In typical Diablo fashion, before jumping into the gameplay, you must select your character class and difficulty or World Tier. The classes include Barbarian, Necromancer, Sorcerer, Rogue, and Druid and you can choose to play a Hardcore character which means permadeath. At first, you only have access to two difficulty levels or World Tiers. World Tier I: Adventurer and World Tier II: Veteran. Higher World Tiers must be unlocked. You must also decide what Hero Realm to join, Seasonal or Eternal. The Seasonal realm offers new content in addition to the default gameplay experience and once the season ends, your character is moved to the Eternal realm. For my playthrough, I chose the Rogue class, not hardcore, and World Tier II: Veteran to start but eventually dropped it to World Tier I. It should be noted you can switch World Tiers at any time. Higher World Tiers or difficulties means more challenging foes but also more rewards. I also want to mention I played the game during Season 1. As of this review, Season 2 is already out and from what I understand, it comes with several improvements.
As expected, you earn experience for killing monsters and completing quests. You still can’t improve or pump points into attributes manually but Diablo IV brings back character building through skills. When you earn enough experience you level up and are awarded a skill point. Skill points can be spent to unlock skills and upgrades and unlike Diablo III, you can choose what skills and upgrades to unlock. This means you can define your character through whatever skills and upgrades you select in addition to the gear you equip. Loot is still a big part of the gameplay and what you equip can make a big difference in terms of how your character performs. In my opinion, good loot drops were frequent enough to keep me going. When you reach a certain level, you will start earning Paragon Points instead of skill points. These can be spent on the Paragon Boards to unlock tiles that provide boosts. Some are sockets for Glyphs to be inserted into for additional bonuses. Glyphs offer all kinds of benefits and can be found in the world and can even be upgraded.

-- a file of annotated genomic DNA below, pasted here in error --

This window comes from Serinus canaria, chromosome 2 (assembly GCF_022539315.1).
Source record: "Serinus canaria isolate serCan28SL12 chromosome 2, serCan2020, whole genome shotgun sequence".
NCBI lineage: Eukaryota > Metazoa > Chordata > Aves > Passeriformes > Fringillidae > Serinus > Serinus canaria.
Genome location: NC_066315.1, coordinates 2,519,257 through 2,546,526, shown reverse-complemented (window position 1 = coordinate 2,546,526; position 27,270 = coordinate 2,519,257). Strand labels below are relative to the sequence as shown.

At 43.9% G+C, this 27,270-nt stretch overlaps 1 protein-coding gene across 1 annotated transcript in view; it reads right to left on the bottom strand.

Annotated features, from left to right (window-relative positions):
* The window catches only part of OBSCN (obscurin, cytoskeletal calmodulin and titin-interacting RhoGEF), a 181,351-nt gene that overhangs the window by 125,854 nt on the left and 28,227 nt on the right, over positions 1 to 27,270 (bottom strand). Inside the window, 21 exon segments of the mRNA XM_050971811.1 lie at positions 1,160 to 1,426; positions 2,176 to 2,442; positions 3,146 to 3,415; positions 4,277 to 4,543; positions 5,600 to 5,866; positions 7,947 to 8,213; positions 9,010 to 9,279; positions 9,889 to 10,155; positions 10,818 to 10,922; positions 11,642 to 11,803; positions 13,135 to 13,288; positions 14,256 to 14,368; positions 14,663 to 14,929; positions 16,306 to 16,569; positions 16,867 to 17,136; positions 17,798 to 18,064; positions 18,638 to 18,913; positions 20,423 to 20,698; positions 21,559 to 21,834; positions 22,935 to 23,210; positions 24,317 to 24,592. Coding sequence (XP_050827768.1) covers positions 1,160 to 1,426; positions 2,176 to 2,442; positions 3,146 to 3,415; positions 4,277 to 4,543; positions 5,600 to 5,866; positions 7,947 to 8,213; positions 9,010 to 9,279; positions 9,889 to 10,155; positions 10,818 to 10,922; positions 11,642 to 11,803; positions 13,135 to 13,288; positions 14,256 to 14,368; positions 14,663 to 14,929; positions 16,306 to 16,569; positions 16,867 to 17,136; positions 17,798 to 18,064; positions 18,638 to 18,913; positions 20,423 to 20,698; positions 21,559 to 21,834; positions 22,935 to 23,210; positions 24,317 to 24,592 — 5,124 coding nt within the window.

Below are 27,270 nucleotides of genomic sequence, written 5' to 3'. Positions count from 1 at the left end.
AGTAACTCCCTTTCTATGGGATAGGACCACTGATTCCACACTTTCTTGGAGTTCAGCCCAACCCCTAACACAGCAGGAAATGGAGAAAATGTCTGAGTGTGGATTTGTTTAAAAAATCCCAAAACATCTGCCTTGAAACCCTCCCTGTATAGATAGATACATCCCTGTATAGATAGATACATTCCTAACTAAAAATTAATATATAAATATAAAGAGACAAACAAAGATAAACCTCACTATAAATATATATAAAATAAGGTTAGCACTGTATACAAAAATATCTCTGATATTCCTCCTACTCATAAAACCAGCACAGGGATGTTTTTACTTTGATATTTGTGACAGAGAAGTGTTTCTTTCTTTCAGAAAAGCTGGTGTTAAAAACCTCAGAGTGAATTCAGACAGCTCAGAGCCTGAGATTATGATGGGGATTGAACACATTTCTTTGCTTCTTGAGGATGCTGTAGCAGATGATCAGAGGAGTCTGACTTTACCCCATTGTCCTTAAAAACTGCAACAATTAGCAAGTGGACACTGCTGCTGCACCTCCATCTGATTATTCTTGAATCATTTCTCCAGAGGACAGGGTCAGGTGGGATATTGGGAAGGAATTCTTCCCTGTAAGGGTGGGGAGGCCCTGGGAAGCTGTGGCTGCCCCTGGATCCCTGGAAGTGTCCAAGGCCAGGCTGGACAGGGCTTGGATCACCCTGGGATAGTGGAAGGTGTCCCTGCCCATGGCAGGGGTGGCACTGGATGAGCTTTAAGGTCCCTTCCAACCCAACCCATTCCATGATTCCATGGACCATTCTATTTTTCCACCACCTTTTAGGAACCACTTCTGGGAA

When comparing the challenge of the starting difficulty levels of Diablo IV to those of Diablo III, there is a big difference. As you may or may not know, Diablo III’s starting or lower difficulties are very easy. Since I played Diablo IV fresh off Diablo III, the increase in challenge was immediately noticeable. Again, I started on World Tier II: Veteran. Now I don’t mind a challenge but after playing for a while, I didn’t feel my character was any more powerful. Any type of growth felt marginal. I was dying quite often, there were certain bosses I just couldn’t defeat, and I rarely met the mastery requirements for events. I even refunded all my skills and followed a build guide but the game still kicked my ass at certain points. I’m not sure if that says something about the balancing but I was getting frustrated and when I reached level 42, I decided to drop down to World Tier I. Some encounters still proved to be tough but I felt like my character was performing much better. As I indicated earlier, the gear you have equipped can make a big difference. But you have to be mindful of what enemies to prioritize and when, know what skills to utilize and when, and utilize the evade move when necessary. Crowd control is very important here and having plenty of health potions can prove to be quite beneficial.